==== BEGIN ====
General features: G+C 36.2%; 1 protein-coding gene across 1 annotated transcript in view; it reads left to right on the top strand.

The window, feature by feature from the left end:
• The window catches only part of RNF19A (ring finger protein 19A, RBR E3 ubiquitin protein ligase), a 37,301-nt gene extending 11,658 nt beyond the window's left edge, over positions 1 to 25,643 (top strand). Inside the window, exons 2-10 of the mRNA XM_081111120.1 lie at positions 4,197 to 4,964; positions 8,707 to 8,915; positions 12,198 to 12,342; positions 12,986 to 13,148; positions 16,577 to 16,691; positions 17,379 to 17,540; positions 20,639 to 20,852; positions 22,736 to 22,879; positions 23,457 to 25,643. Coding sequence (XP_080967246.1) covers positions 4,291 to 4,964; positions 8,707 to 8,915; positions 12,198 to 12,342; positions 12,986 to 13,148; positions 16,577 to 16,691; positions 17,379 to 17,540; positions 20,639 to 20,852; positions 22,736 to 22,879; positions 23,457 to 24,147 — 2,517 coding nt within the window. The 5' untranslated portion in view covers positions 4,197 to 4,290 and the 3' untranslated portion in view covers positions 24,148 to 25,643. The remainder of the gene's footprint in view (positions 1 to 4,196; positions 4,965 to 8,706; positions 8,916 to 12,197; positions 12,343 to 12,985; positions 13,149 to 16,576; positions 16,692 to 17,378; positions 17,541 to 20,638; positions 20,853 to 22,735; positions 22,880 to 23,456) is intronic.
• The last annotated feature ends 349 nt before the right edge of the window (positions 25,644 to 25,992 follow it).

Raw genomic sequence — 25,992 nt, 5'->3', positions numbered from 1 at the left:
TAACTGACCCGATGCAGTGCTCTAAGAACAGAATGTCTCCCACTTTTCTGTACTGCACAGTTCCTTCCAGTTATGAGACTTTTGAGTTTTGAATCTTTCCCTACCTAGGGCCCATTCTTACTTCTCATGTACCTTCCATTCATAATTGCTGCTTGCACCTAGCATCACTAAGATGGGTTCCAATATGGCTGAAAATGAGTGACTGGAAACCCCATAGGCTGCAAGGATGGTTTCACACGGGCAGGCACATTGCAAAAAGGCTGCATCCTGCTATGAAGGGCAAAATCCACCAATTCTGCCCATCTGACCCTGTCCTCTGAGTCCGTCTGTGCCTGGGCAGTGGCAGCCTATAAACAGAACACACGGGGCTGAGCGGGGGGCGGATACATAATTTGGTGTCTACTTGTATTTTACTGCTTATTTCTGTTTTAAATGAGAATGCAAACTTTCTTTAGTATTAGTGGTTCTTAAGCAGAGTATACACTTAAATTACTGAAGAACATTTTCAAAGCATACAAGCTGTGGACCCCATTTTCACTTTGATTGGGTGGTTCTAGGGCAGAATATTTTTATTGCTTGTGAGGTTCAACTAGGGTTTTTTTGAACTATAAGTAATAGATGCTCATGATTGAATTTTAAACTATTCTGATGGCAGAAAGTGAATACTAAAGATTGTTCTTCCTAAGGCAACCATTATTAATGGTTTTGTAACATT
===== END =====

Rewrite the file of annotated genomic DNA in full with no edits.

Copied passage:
General features: G+C 36.2%; 1 protein-coding gene across 1 annotated transcript in view; it reads left to right on the top strand.

The window, feature by feature from the left end:
• The window catches only part of RNF19A (ring finger protein 19A, RBR E3 ubiquitin protein ligase), a 37,301-nt gene extending 11,658 nt beyond the window's left edge, over positions 1 to 25,643 (top strand). Inside the window, exons 2-10 of the mRNA XM_081111120.1 lie at positions 4,197 to 4,964; positions 8,707 to 8,915; positions 12,198 to 12,342; positions 12,986 to 13,148; positions 16,577 to 16,691; positions 17,379 to 17,540; positions 20,639 to 20,852; positions 22,736 to 22,879; positions 23,457 to 25,643. Coding sequence (XP_080967246.1) covers positions 4,291 to 4,964; positions 8,707 to 8,915; positions 12,198 to 12,342; positions 12,986 to 13,148; positions 16,577 to 16,691; positions 17,379 to 17,540; positions 20,639 to 20,852; positions 22,736 to 22,879; positions 23,457 to 24,147 — 2,517 coding nt within the window. The 5' untranslated portion in view covers positions 4,197 to 4,290 and the 3' untranslated portion in view covers positions 24,148 to 25,643. The remainder of the gene's footprint in view (positions 1 to 4,196; positions 4,965 to 8,706; positions 8,916 to 12,197; positions 12,343 to 12,985; positions 13,149 to 16,576; positions 16,692 to 17,378; positions 17,541 to 20,638; positions 20,853 to 22,735; positions 22,880 to 23,456) is intronic.
• The last annotated feature ends 349 nt before the right edge of the window (positions 25,644 to 25,992 follow it).

Raw genomic sequence — 25,992 nt, 5'->3', positions numbered from 1 at the left:
TAACTGACCCGATGCAGTGCTCTAAGAACAGAATGTCTCCCACTTTTCTGTACTGCACAGTTCCTTCCAGTTATGAGACTTTTGAGTTTTGAATCTTTCCCTACCTAGGGCCCATTCTTACTTCTCATGTACCTTCCATTCATAATTGCTGCTTGCACCTAGCATCACTAAGATGGGTTCCAATATGGCTGAAAATGAGTGACTGGAAACCCCATAGGCTGCAAGGATGGTTTCACACGGGCAGGCACATTGCAAAAAGGCTGCATCCTGCTATGAAGGGCAAAATCCACCAATTCTGCCCATCTGACCCTGTCCTCTGAGTCCGTCTGTGCCTGGGCAGTGGCAGCCTATAAACAGAACACACGGGGCTGAGCGGGGGGCGGATACATAATTTGGTGTCTACTTGTATTTTACTGCTTATTTCTGTTTTAAATGAGAATGCAAACTTTCTTTAGTATTAGTGGTTCTTAAGCAGAGTATACACTTAAATTACTGAAGAACATTTTCAAAGCATACAAGCTGTGGACCCCATTTTCACTTTGATTGGGTGGTTCTAGGGCAGAATATTTTTATTGCTTGTGAGGTTCAACTAGGGTTTTTTTGAACTATAAGTAATAGATGCTCATGATTGAATTTTAAACTATTCTGATGGCAGAAAGTGAATACTAAAGATTGTTCTTCCTAAGGCAACCATTATTAATGGTTTTGTAACATT